When one pictures Los Angeles, a distinct visual lexicon comes into focus: sun-bleached colors, rolling ocean waves, hazy beachside twilight. Our latest offerings from Mia Herron Kantor of Pax Ceramics manage to capture these distinctly Angeleno vibes through a Golden Hour color palette, softly rolling curves, and etherial air-brushed glazing reminiscent of a Venice Beach sunset.
Don't let the sunshiney nature of these pieces fool you, though: they mean business. As you'll read below, while they were designed to bring visual balance and peace, they are also built to be useful. You may initially buy these these mugs, vases, and cups for their shelf-appeal, but will find that the handmade objects stand up to the strains of everyday use.
We're so thrilled to welcome Mia and her pieces into the Consort family, that we're throwing a little bash. Keep reading below for some background intel on the artist and her process, and then come say hello to her at Consort LA on March 29th, from 6-8pm.
Consort: How did you get started in art?
Mia: My parents put me in art classes at a very young age, and I remember taking one-on-one lessons in drawing at around age 10.
C: Why did you choose your medium?
M: Making things with clay is unique in that you can affect the process from beginning to end, and end up with something that has the potential to be useful for a very long time, while also being artful.
C: What is the most challenging part about working with your medium?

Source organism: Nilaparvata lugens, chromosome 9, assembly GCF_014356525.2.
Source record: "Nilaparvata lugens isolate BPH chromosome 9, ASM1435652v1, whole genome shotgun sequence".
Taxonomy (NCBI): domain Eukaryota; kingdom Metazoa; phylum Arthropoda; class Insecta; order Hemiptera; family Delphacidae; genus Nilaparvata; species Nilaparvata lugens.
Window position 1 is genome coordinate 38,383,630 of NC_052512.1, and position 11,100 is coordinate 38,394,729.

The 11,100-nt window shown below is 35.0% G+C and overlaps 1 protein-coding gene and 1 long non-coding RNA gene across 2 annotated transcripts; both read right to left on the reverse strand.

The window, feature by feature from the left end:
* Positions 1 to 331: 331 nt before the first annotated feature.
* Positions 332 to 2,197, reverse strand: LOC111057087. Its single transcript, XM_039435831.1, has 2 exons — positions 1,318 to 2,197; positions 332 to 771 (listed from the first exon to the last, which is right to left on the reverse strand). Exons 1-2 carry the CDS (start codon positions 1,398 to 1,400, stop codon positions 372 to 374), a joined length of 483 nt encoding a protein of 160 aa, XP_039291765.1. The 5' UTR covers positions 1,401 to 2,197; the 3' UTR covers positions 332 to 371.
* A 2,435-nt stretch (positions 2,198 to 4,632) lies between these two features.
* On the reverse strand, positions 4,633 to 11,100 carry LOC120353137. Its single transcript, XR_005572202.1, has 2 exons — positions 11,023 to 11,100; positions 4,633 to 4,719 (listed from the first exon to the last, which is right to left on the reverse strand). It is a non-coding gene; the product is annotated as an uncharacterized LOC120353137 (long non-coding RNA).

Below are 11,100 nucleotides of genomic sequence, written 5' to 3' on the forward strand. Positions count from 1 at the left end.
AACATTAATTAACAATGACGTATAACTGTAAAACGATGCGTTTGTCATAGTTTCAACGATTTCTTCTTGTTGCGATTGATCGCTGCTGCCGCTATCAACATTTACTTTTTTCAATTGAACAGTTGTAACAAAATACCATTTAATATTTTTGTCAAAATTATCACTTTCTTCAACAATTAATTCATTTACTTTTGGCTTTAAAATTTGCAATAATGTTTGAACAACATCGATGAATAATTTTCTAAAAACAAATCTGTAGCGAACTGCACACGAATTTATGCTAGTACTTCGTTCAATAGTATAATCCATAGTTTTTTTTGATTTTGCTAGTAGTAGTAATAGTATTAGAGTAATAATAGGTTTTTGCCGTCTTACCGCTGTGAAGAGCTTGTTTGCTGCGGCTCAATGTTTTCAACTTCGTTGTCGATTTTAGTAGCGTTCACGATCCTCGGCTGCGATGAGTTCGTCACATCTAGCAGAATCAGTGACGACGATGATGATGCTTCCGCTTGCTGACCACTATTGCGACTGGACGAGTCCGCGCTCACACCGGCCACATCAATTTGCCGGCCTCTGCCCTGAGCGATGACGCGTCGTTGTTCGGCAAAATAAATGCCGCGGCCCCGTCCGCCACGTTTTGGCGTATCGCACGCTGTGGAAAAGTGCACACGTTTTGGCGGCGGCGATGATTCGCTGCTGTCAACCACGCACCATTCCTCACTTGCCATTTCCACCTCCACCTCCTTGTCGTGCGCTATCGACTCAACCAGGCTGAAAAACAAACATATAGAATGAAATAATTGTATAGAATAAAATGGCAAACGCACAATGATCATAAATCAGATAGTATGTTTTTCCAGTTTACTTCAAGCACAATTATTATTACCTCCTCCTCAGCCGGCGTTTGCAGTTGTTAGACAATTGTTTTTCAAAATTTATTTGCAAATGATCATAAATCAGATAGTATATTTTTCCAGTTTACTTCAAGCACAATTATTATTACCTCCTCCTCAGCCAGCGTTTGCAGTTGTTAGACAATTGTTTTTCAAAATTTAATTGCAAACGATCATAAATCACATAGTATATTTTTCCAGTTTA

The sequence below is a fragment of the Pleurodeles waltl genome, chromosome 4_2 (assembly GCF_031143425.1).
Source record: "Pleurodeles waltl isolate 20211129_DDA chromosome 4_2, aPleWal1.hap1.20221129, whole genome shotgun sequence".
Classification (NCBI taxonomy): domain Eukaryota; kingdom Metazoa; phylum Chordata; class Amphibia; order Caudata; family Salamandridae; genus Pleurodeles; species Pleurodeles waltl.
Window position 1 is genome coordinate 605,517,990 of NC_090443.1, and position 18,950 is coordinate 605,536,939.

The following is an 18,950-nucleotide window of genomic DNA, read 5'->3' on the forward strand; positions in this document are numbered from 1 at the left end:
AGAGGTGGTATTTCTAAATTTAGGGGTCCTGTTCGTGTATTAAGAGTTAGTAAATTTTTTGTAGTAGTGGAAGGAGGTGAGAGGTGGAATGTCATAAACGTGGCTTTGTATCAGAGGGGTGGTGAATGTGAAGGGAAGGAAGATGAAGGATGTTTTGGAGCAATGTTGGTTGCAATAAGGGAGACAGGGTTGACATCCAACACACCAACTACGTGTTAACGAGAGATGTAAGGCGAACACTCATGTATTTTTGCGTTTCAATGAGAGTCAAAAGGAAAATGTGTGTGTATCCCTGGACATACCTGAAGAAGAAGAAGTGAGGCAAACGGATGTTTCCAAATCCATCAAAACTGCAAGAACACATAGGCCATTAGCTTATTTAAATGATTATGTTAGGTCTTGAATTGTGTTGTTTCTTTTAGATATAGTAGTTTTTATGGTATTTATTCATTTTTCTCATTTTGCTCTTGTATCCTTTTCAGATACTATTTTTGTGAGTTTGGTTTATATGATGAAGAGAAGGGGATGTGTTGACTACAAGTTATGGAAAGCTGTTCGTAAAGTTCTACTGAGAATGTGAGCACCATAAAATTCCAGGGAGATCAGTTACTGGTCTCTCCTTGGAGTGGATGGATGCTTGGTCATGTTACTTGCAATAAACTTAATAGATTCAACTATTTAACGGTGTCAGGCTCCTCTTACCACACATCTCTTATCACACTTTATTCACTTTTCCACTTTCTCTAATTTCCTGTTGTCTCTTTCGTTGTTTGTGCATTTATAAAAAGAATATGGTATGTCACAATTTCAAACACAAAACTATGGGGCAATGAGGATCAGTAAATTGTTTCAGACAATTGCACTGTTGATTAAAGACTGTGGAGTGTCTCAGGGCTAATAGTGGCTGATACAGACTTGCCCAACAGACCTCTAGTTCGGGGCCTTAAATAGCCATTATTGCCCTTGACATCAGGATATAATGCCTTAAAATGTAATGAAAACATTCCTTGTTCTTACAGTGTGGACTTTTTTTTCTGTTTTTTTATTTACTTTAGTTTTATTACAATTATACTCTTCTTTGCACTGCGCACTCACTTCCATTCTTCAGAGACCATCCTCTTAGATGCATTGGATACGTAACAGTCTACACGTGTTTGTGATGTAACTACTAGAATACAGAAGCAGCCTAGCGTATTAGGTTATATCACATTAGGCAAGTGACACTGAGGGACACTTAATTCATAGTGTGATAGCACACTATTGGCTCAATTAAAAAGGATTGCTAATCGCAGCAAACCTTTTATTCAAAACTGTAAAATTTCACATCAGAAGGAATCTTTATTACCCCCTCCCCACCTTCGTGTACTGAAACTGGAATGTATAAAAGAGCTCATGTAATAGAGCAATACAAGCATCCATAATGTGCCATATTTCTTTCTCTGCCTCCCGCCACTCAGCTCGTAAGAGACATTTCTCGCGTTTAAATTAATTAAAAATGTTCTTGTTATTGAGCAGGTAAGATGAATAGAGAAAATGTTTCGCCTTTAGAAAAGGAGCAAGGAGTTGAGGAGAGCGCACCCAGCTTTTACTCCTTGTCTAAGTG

M: Making choices. There are so many directions to take ceramics, whether in deciding on a clay body, glaze application method, glaze formulation, firing environment, etc. You can go really deep in any particular area, and with limited time, you have to make choices.
C: What is your creative process like?
M: Lots of ebbing and flowing. Sketching, wheel throwing, thinking about an idea for days, weeks or years before I actually create something in the realm of what I imagine.
M: I can't say it really has. I'm a big fan of simple, useful, a little quirky.
C: What do you believe is a key element in creating a good composition?
M: Balance, where you feel a small sense of peace while observing an object.
C: Who are some of the people or what are some time periods that influence your work? Are you attempting to recreate the past in your work, energize the future, or both?
M: There were a ton of incredible ceramicists in California during the mid century modern boom. I take a lot of inspiration from the likes of Edith Heath, Joe Lovera, Beatrice Wood, Marguerite Friedlaender, etc. Also constantly referencing Josef Albers as I conceive of new glaze schemes.
C: What do you like to do when you aren’t working?
M: Spending time outside on hikes and at the beach with my family. Trying to take in as much art and culture, we're so lucky to live in LA during this time.
C: What projects are you working on right now?
M: Incubating a baby boy due in June.
C: What is your dream project?
M: Apprenticing with a master Japanese ceramicist like Takashi Nakazato. I have so much to still learn!
C: What food, drink, song inspires you?
M: Food: scrambled eggs and fresh baked bread first thing in the morning (usually before 7am because my toddler son is a very early riser). Drink: my daily cappuccino.
C: What is your first memory?
C: What is the First Piece you Sold?
M: I can't remember.
C: What can you first remember really wanting?
M: Buying cassette tapes, maybe MC Hammer, definitely Nirvana.
C: When was your first kiss?
M: Spin the bottle, 8th grade.
C: What was your first car?
M: Saab 900
C: What was your last phone call?
C: What was your last meal?
M: Kato, delightful new restaurant on Santa Monica Blvd.
C: When was the last time you were drunk?
M: Another lifetime, i.e. before becoming pregnant last September.
C: What was the last emoji you used?
M: The salad emoji, hah.
C: When was your last vacation?
M: February, visit to hometown of Boulder, Colorado.
Photos by Katrina Dickson